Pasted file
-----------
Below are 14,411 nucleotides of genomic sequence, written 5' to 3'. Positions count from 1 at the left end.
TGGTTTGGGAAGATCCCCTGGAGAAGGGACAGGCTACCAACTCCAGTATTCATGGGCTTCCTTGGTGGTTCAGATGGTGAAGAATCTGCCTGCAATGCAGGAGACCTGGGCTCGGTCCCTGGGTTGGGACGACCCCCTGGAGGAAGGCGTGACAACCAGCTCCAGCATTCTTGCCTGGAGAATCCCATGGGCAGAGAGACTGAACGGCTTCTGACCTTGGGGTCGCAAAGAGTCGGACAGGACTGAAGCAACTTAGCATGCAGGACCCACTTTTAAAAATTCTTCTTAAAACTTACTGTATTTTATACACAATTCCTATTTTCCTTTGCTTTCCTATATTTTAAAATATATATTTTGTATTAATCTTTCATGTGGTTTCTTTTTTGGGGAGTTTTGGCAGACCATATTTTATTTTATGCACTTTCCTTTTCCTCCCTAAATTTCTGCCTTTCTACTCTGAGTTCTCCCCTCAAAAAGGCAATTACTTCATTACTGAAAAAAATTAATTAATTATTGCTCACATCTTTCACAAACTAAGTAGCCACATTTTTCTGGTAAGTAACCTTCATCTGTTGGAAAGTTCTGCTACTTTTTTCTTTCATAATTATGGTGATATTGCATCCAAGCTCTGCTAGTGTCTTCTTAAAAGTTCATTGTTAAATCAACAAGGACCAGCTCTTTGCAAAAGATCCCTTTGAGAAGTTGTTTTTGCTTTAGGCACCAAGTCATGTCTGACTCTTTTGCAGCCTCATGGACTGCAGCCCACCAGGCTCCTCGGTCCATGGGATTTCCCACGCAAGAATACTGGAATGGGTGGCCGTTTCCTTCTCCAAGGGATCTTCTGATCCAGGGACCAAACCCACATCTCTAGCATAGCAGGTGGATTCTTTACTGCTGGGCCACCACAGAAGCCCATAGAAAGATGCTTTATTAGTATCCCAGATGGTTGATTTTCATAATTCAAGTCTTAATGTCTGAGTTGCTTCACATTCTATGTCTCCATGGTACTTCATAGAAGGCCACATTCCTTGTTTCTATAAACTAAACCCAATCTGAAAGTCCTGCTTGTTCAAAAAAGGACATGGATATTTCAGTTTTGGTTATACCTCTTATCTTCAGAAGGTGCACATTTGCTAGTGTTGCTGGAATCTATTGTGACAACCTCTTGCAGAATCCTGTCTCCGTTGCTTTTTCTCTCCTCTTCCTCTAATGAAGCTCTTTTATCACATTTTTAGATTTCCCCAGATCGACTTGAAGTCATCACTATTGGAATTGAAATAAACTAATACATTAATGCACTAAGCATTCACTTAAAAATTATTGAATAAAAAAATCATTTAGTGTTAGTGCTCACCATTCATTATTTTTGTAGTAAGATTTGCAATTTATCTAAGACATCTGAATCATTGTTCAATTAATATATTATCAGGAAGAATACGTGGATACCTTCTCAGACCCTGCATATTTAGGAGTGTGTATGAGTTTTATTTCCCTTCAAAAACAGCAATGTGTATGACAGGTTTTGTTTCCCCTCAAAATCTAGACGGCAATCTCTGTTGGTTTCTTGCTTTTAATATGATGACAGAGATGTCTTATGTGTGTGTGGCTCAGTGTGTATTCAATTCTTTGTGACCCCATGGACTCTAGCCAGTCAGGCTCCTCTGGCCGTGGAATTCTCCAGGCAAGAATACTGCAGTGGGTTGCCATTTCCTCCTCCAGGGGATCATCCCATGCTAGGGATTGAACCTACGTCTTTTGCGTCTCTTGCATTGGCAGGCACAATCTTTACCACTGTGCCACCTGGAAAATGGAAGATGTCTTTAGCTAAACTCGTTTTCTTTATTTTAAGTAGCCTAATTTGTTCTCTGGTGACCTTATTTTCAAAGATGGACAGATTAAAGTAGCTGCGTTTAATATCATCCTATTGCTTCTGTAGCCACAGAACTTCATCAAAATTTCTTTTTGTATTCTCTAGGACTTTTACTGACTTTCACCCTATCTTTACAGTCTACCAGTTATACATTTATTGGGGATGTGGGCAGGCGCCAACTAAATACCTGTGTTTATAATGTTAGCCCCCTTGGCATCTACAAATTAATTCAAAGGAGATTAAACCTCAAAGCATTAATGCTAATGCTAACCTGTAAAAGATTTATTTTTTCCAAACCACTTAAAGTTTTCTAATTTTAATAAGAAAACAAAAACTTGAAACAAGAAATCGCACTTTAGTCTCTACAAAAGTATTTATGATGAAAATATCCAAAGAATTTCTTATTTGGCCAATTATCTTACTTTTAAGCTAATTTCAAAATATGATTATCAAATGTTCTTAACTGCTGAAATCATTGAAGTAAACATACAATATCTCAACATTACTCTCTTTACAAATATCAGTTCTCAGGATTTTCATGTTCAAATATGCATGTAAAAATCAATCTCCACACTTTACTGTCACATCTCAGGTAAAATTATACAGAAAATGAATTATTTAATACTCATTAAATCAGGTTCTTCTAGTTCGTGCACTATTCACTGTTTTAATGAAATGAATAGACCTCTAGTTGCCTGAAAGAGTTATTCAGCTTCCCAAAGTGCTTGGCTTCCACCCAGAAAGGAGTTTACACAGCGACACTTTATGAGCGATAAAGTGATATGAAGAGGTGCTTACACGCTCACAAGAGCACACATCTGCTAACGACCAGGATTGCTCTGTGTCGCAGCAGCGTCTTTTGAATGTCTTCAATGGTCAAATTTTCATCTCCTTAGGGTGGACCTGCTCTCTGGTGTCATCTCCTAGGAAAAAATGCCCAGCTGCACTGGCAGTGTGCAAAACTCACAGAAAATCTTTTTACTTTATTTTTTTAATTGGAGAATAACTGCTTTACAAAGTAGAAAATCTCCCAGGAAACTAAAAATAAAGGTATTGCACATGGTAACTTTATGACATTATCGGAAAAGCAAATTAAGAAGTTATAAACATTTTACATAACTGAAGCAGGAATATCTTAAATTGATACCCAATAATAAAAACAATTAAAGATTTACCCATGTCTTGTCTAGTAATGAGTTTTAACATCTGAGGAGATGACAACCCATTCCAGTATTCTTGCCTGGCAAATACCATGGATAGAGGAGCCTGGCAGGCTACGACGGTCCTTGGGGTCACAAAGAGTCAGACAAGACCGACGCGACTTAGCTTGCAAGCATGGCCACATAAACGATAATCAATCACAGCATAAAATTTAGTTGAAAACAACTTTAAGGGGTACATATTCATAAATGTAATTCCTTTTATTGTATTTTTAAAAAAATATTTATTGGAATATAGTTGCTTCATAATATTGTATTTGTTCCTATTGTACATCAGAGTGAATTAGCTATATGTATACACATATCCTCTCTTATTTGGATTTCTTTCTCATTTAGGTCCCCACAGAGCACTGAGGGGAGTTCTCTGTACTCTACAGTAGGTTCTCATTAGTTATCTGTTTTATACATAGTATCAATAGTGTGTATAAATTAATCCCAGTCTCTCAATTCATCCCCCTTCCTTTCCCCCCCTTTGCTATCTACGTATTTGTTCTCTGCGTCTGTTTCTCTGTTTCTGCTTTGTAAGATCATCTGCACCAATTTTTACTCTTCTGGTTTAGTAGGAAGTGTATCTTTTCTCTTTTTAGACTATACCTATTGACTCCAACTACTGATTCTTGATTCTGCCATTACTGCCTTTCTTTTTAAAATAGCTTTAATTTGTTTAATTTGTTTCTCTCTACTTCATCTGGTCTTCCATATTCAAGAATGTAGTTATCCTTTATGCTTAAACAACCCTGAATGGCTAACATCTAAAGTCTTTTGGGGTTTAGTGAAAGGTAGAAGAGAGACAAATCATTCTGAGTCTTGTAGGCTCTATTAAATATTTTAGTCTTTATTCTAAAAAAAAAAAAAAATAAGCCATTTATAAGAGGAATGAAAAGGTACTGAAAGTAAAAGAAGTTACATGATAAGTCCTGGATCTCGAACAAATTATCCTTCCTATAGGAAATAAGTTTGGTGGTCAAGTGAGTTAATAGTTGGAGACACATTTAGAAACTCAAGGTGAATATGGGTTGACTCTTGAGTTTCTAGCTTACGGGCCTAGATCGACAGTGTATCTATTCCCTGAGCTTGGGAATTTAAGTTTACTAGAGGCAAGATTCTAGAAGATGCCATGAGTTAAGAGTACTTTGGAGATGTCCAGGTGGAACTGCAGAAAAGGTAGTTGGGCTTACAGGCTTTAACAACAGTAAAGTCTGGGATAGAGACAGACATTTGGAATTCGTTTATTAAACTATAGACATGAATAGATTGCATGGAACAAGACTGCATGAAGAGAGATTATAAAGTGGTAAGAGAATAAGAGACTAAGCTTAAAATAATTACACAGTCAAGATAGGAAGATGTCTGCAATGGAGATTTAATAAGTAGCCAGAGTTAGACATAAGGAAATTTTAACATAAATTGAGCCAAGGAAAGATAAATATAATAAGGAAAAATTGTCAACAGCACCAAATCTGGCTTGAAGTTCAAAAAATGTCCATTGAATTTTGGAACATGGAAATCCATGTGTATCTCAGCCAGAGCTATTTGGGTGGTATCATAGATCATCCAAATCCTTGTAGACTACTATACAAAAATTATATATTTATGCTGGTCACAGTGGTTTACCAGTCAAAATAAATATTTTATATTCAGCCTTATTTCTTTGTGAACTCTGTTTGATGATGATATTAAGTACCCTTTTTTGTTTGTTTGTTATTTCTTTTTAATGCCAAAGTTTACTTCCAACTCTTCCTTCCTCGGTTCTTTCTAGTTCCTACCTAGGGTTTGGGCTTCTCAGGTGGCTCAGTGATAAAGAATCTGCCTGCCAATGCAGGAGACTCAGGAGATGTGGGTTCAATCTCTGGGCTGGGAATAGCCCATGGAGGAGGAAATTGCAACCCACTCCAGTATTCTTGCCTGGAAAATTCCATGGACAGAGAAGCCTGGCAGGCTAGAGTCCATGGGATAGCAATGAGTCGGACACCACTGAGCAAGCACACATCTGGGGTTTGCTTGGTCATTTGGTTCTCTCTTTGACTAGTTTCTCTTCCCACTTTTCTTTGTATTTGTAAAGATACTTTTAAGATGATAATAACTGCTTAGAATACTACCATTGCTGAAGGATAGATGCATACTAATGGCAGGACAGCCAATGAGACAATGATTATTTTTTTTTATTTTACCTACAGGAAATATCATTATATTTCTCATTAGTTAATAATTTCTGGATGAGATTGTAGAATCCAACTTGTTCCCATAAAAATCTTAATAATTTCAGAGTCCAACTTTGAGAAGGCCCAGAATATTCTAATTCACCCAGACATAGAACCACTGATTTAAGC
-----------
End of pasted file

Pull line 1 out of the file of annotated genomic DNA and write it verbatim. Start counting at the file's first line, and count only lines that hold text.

Below are 14,411 nucleotides of genomic sequence, written 5' to 3'. Positions count from 1 at the left end.